5. Windows 7 has been radically trimmed down

The most significant part of Windows 7 is not what's going into it, but what's coming out of it. Microsoft is subtracting more than it's adding, and still charging for it (I'll have more on that leading up to the launch on October 22). This streamlining is long overdue and is significant because it will allow Windows 7 to run on low-power devices and provide better performance on high-powered devices. Microsoft will take some heat for this addition-by-subtraction approach, but it will likely result in happier users and extend the reign of the Windows OS.

The billion dollar question

Microsoft could certainly make a lot of money and retain a measure of relevance for years by simply keeping Windows and Microsoft Office on life support. Even if there's a slow bleed siphoning off its revenue drop by drop, Microsoft could still have a very profitable business for a decade. But, Microsoft doesn't want to fade into the background and just cash checks. It wants to be a flag bearer for the tech industry. Otherwise, the company wouldn't be messing around with distractions like a search engine or the Xbox.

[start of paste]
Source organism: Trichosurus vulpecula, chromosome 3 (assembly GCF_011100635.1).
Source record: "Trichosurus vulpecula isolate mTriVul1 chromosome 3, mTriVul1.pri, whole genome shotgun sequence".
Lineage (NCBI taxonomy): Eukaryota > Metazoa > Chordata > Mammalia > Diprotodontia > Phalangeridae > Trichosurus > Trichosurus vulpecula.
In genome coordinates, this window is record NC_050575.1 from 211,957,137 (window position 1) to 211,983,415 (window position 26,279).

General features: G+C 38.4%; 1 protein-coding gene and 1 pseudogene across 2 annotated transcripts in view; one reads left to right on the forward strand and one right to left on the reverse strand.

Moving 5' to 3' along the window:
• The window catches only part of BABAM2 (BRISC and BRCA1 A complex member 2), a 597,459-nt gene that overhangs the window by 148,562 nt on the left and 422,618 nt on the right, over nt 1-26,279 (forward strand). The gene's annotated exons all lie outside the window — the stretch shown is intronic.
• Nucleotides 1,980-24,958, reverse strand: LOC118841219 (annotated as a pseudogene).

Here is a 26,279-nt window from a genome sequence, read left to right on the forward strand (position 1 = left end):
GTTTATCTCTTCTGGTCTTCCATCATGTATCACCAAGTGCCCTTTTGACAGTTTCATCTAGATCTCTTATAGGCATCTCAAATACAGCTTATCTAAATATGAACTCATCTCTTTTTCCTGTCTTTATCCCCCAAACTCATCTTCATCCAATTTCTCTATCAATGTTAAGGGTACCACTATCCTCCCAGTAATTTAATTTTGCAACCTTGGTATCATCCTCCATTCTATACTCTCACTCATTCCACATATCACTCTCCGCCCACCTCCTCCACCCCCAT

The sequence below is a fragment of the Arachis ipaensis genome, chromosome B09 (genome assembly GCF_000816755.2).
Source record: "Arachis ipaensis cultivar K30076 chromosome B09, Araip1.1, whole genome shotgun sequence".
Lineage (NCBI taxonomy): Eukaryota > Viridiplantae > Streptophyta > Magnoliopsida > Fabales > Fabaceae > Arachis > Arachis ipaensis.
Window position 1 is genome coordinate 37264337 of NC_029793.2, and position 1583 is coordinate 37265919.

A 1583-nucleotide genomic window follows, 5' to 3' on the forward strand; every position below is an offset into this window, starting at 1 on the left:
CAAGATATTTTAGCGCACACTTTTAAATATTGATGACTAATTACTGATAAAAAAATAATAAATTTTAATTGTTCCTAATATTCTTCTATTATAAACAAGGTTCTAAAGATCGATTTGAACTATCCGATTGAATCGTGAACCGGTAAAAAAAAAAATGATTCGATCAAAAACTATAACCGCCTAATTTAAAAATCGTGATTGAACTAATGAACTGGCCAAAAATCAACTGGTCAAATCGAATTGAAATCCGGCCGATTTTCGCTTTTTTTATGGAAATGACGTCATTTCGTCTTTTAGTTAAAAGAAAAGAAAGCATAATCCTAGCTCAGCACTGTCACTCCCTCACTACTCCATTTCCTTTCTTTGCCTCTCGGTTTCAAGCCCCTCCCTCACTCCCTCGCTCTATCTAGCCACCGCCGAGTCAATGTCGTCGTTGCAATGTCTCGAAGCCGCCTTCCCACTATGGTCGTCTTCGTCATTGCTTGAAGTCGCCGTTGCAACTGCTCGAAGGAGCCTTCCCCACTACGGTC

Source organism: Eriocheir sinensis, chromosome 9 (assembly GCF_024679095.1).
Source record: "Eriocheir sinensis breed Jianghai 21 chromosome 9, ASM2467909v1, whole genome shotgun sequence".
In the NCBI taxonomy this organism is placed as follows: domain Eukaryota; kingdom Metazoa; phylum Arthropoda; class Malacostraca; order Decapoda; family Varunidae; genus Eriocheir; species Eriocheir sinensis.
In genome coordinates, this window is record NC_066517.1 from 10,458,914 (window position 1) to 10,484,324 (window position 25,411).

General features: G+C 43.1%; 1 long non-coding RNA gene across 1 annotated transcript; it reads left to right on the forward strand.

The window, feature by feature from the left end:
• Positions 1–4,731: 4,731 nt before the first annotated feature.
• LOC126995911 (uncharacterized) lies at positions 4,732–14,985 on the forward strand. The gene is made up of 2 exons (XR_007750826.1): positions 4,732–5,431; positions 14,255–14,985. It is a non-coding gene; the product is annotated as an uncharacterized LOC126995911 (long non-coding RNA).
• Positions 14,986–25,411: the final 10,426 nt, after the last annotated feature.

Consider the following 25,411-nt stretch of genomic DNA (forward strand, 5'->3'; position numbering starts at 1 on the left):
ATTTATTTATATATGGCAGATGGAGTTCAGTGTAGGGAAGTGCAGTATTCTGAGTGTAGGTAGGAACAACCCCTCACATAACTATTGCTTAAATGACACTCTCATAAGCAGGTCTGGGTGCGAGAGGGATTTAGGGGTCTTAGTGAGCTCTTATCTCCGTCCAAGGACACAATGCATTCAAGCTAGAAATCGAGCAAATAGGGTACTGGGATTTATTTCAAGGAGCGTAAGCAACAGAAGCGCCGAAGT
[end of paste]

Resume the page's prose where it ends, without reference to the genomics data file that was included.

The big question is not whether Microsoft can continue to milk the cash cows of Windows and Office. Even if Microsoft maintains its high market share in both categories, the two products are destined to become far less profitable, due to the OS sliding into the background and much stronger Web-based competition in productivity software.

Microsoft's recent scrappy behavior shows that it has embraced the underdog role and decided to play offense again. But does Microsoft have any more touchdown passes left in its arm? That, more than anything else, will tell us whether Microsoft has truly gotten its swagger back.